The venue, a Corpus Christi high school, was filled with kids who opted to spend the day talking about books.
That in itself is impressive.
Add to that the number of teachers who brought bus loads of students from all parts of the region.
But here's where it got really interesting. This is South, way South, Texas. This meant that the overwhelming majority of teens who attended this event were Latino. Breakout sessions, book selling tables, author signings were swarmed with masses of young readers who wanted to learn more about, discuss, and share YA books.
And it gets even better. By my count five Latino authors were featured. They naturally infuse their writing with their culture. Books include plots that feature a middle grade adventure featuring a nagual i.e. a shape shifter; a young teen coping with the devastating effects of a terminal illness in her close-knit family; a girl who hopes to communicate with her deceased mother with an Incan artifact; the coming-of-age of a young man in a small Texas town,; and an eleven year-old boy who travels to the Underworld. These books feature imaginative storylines, characters with depth, and have high teen appeal. There is some great reading here. David Bowles' The Smoking Mirror was awarded a 2016 Pura Belpre Honor. Guadalupe Garcia McCall's Under the Mesquite was a 2012 Pura Belpre Award winner, 2012 Morris Award finalist and earned a starred review from Kirkus. Seeing Off the Johns by Rene S. Perez garnered a starred review from School Library Journal.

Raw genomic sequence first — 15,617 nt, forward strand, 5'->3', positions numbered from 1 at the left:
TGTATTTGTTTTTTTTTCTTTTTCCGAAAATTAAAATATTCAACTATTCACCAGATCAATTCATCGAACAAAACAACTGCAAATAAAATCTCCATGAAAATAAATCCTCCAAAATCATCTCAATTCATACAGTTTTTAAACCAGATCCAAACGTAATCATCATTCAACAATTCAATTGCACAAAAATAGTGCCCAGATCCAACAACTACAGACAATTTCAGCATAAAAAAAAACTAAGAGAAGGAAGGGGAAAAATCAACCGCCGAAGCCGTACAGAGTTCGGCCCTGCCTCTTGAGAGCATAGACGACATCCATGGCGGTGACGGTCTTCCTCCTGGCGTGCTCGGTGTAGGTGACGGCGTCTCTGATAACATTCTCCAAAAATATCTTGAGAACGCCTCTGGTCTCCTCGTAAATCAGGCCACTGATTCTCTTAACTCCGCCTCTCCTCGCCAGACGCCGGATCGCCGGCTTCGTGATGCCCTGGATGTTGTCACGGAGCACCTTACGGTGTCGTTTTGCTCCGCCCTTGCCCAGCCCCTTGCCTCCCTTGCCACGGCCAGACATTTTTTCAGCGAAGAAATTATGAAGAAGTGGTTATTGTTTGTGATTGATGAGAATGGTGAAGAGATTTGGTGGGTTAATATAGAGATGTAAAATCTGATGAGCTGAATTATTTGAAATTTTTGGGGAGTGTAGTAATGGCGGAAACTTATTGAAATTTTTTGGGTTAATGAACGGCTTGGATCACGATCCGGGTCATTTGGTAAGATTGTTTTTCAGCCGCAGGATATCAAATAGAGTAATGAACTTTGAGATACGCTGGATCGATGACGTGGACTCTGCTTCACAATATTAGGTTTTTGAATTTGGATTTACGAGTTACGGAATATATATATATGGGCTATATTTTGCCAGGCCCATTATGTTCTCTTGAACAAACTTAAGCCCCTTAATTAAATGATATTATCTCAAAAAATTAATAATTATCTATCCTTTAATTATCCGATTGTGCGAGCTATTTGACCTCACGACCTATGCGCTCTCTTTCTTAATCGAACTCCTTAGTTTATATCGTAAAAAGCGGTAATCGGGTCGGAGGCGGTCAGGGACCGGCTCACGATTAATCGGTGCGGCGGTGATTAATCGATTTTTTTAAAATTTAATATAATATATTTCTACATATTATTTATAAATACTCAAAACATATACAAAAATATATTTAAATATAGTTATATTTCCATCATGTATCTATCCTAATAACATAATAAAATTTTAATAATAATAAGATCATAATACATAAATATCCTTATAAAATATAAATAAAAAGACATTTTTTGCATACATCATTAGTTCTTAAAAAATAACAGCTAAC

Here are Latino teens who love to read, Here Latino authors who love to write. Here are small publishers such as Lee & Low, Cinco Puntos Press, Cedar Fort, and IFWG Publishing who bring these stories to publication.
Due to the efforts of educators and librarians, Latino teens and authors were able to come together for one magic Saturday in South Texas.
This event represents an excellent model for celebrating and promoting diverse readers, authors, books, and communities.
Thank you Teen Bookfest By the Bay!